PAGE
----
The departure of founder Al Kooper and trumpet player Randy Brecker following the release of Blood Sweat & Tears' debut album in early 1968 didn't bode well for the band. But somehow the self-titled follow-up, released in December 1968, became their breakthrough moment.

Credit a move toward mainstream pop music, as producer James William Guercio (who'd soon become known for his work with Chicago, with whom he was simultaneously producing) and a reformulated lineup (now including gruff-voiced singer David Clayton-Thomas) helped the band spin off three consecutive Top 5 singles in "You've Made Me So Very Happy," "And When I Die" and "Spinning Wheel." It helped that they enlisted outside songwriters for the project; Motown's Berry Gordy co-wrote "Happy," while Rock and Roll Hall of Famer Laura Nyro penned "And When I Die."

Blood, Sweat & Tears hurtled to the top of the album chart, but that sudden success brought consequences. "When I joined BS&T, there was already a lot of political infighting," Clayton-Thomas told Maclean's a few years ago. "And by 1969 we had the No. 1 album in the world. Throw $20 million into the mix, and love beads and flower power go out the window. There were nine guys in the band, and each one had a girlfriend or family telling him, 'You're the real star, you don’t need those other guys.'"

By January 1972, Clayton-Thomas was gone. But he left quite a legacy on that album. Still, its success wasn't guaranteed. After all, the group's first album, Child Is Father to the Man, wasn't a hit. And Blood, Sweat & Tears was playing around with jazz-inflected rock before it was a proven commodity.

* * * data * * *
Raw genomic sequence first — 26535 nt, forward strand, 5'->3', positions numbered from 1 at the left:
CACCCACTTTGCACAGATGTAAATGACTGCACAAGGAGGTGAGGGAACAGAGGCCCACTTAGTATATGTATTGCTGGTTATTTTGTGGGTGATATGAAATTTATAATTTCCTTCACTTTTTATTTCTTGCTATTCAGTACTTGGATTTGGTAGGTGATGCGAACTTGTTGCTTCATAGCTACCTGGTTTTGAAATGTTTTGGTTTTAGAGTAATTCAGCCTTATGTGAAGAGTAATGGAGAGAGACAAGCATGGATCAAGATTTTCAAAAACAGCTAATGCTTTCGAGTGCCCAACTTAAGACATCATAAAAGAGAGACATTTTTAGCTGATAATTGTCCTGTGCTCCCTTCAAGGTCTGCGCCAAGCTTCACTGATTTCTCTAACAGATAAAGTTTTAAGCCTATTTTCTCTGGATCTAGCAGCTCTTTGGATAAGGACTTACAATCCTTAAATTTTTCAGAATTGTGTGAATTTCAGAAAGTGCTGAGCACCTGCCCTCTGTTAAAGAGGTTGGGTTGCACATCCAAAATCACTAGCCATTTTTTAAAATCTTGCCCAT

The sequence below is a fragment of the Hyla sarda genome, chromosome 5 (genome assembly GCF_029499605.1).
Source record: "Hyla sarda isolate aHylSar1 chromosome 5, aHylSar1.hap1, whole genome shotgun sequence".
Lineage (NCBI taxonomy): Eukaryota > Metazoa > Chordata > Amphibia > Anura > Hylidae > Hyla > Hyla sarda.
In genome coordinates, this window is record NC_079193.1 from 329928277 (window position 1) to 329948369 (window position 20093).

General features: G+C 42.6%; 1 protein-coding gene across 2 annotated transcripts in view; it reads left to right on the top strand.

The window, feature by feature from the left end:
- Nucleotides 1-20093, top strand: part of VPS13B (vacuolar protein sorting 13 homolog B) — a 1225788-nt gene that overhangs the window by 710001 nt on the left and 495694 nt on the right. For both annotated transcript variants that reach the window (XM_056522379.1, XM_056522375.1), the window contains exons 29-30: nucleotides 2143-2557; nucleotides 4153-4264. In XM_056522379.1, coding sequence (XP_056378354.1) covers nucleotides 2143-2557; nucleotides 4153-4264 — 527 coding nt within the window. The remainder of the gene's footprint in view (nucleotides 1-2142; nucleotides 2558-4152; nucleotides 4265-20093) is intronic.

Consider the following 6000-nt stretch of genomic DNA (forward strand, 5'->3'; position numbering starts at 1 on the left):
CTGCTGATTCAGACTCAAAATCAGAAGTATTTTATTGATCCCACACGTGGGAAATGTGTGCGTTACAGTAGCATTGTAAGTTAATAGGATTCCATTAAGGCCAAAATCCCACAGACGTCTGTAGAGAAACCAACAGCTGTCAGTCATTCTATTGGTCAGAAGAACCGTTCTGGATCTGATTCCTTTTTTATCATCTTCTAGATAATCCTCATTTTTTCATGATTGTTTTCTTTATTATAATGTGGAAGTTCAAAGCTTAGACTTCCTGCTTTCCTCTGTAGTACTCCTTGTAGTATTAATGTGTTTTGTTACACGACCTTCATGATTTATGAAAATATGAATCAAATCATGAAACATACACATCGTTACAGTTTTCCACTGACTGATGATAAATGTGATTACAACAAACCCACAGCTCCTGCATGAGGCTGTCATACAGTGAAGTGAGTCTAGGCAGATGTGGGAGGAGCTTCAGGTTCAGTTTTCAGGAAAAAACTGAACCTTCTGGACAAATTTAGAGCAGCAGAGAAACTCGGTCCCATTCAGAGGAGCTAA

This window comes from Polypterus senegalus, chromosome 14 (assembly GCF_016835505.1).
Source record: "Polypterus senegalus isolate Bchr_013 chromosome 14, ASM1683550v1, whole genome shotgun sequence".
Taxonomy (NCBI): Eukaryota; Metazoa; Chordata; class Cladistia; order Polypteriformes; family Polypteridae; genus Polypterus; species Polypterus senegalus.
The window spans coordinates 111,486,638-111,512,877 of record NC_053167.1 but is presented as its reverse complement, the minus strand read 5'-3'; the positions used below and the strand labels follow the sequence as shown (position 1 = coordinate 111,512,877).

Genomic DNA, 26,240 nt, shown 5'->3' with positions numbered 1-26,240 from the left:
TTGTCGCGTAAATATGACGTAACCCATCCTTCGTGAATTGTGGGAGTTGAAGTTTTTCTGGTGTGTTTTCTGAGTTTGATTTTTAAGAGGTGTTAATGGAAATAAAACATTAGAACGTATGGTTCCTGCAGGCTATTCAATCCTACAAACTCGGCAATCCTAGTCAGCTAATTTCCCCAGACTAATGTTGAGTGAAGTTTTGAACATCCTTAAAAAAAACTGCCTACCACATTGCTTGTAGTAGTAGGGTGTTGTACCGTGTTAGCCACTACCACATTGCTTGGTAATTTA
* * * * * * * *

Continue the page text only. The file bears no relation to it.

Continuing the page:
The opening track, for instance, is adapted from 19th-century avant-garde composer Erik Satie's "Trois Gymnopedies," while "Blues: Part II" incorporates elements of Cream's "Sunshine of Your Love." Elsewhere, BS&T take on both Traffic ("Smiling Phases") and Billie Holiday ("God Bless the Child") to create an endlessly intriguing mix of radio-ready moments and offbeat exploration, which ultimately earned the group a staggering 10 Grammy nominations, including best song for "Spinning Wheel."

On their self-titled second album, Blood Sweat & Tears had pioneered a new sub-genre of pop music, something you might call Big Apple Rock. Clayton-Thomas once described this amalgam as "bass and jazz -- Broadway brass horns. It’s New York City music. You can hear the taxi cabs and the horns and the clanging of the streetcars and everything in the music. It ain’t country music, OK? It’s big-city music."

Top 100 Albums of the '60s